Heartbleed, Internet Explorer Bug and HIPAA Security

Heartbleed, Internet Explorer Bug and HIPAA Security

Three weeks ago Internet users were notified en masse that a security vulnerability had been discovered in OpenSSL, a widely-used piece of open-source software that helps securely transport information around the web. The so-called Heartbleed bug forced healthcare IT vendors across the industry to perform internal forensic analyses to check whether they were sending vulnerable PHI across various internal and external networks.

Severe Security Vulnerabilities on a Global Scale

Just one week later Microsoft announced that it had discovered a serious security vulnerability in its Internet Explorer browser. The issue was so severe that it prompted the federal government to tell citizens to use another browser until the flaw had been corrected. Once again, health IT vendors had to perform HIPAA-mandated security risk assessments to measure the severity and scope of the security incident.

Lots of Healthcare Security Vulnerabilities Still Possible

Keeping the April security flaw theme going, just last week yet another vulnerability was discovered in a tool that many people use every day. The “Covert Redirect” vulnerability in OAuth, an open-source log-in tool used by such Internet titans as Facebook and Google, allows hackers to steal user data and gain access to secure websites. Again, vendors in the healthcare space with user-facing portals had to perform the same assessments to determine if their customer PHI had been compromised.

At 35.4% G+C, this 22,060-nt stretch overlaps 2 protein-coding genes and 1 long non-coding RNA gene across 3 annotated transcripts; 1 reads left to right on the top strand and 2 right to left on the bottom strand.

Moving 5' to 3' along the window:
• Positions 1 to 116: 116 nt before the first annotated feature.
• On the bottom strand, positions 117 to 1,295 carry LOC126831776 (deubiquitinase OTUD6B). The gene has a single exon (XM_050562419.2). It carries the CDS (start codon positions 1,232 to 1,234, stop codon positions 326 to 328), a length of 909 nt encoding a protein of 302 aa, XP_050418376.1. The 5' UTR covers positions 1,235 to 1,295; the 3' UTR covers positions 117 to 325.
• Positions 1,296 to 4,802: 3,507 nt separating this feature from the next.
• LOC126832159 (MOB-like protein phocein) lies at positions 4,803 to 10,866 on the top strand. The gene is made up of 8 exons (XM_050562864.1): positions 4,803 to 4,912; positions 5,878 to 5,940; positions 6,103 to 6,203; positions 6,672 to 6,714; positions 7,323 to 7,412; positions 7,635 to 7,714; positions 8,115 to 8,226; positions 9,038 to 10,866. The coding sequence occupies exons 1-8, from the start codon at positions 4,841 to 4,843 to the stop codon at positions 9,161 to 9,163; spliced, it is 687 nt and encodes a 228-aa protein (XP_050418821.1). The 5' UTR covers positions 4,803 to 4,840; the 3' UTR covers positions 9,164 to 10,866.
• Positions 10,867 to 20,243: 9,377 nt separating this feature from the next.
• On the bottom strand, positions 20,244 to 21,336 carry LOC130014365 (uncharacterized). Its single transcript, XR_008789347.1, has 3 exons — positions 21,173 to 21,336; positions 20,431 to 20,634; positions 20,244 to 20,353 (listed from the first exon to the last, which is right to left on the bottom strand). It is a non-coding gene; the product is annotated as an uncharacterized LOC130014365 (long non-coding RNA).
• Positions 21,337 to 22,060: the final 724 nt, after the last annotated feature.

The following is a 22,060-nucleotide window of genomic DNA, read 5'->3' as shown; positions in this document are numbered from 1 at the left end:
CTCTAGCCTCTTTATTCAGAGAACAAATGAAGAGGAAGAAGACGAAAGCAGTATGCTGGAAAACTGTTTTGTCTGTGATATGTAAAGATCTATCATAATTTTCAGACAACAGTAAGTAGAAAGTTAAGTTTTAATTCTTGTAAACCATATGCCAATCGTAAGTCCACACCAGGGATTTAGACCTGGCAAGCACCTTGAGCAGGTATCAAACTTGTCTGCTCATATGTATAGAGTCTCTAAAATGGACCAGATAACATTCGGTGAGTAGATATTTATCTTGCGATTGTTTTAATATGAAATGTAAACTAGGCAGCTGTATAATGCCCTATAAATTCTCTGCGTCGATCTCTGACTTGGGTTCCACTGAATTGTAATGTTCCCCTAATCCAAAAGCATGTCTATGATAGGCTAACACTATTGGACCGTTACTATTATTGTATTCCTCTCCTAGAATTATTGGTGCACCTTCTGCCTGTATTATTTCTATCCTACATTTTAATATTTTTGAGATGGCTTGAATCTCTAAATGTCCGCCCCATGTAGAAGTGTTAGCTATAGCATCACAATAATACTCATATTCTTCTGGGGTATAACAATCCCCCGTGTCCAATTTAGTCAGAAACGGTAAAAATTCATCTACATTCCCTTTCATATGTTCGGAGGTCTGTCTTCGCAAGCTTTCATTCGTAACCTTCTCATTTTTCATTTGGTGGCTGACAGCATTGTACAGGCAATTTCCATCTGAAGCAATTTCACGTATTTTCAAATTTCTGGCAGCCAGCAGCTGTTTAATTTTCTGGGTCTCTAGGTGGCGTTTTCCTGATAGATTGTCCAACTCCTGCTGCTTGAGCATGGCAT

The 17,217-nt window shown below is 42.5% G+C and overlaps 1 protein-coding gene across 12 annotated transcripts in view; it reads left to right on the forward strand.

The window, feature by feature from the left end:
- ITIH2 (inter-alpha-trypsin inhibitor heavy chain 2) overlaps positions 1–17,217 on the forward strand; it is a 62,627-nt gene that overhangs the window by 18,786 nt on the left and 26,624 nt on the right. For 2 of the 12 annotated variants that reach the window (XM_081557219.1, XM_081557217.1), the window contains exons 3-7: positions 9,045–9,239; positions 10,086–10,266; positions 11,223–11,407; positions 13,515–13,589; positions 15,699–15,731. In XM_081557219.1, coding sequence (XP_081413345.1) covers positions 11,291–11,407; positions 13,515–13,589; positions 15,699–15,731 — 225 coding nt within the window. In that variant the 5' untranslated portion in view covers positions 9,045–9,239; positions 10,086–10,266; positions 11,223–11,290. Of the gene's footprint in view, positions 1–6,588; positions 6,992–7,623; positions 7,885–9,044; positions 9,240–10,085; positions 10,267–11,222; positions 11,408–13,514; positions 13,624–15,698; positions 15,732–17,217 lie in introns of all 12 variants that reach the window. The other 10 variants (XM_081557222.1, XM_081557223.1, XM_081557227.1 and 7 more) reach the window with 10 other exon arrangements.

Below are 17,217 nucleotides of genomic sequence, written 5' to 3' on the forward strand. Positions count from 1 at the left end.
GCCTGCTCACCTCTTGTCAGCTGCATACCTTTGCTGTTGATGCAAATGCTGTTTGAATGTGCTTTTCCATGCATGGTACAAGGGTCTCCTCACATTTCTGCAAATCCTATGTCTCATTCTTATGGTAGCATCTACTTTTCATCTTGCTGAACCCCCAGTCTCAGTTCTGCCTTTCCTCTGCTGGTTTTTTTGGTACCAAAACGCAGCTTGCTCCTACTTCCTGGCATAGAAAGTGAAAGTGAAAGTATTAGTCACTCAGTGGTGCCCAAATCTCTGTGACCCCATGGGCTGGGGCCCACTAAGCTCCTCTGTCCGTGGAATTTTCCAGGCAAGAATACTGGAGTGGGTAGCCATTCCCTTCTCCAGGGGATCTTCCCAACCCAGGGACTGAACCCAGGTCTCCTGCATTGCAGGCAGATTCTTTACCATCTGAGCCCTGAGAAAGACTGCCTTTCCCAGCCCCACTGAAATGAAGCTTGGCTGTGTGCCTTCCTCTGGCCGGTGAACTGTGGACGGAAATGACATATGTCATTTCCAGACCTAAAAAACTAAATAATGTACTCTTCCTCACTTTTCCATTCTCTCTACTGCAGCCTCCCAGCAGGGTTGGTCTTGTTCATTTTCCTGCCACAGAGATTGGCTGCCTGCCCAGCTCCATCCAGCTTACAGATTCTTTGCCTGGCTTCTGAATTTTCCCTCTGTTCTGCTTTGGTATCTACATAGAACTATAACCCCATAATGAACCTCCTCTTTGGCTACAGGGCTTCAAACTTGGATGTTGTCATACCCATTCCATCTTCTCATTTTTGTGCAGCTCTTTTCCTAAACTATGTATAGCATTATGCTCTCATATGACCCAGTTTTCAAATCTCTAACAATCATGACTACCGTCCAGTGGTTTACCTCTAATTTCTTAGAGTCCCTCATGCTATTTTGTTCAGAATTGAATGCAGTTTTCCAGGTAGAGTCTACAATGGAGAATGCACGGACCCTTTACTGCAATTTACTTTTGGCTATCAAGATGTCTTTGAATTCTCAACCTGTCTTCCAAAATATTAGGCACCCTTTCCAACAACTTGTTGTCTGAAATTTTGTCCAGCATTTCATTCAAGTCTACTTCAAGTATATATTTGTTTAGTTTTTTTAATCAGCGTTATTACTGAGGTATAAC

Health IT Security Has a Lot of Work on Their Hands

It was certainly an April to remember for health IT security professionals. Aside from countless hours of remediation and forensic efforts, these events should serve as a reminder of the risks associated with allowing a Business Associate to take custody of you patients’ PHI. Business Associate Agreements can be signed, and vendor assessments can be performed, but at the end of the day, you are placing yourself at the mercy of your provider’s security controls. And as the April security incidents have shown us, not even the vendors with the most health care security vulnerabilitiespainstaking security checks will be 100% secure.

Sometimes abstinence is the only means of prevention. Passing through the cloud avoids the Business Associate conundrum by never allowing your PHI to be stored or even passed through a vendor’s environment. How many assurance emails can you get from your IT vendors before it’s enough?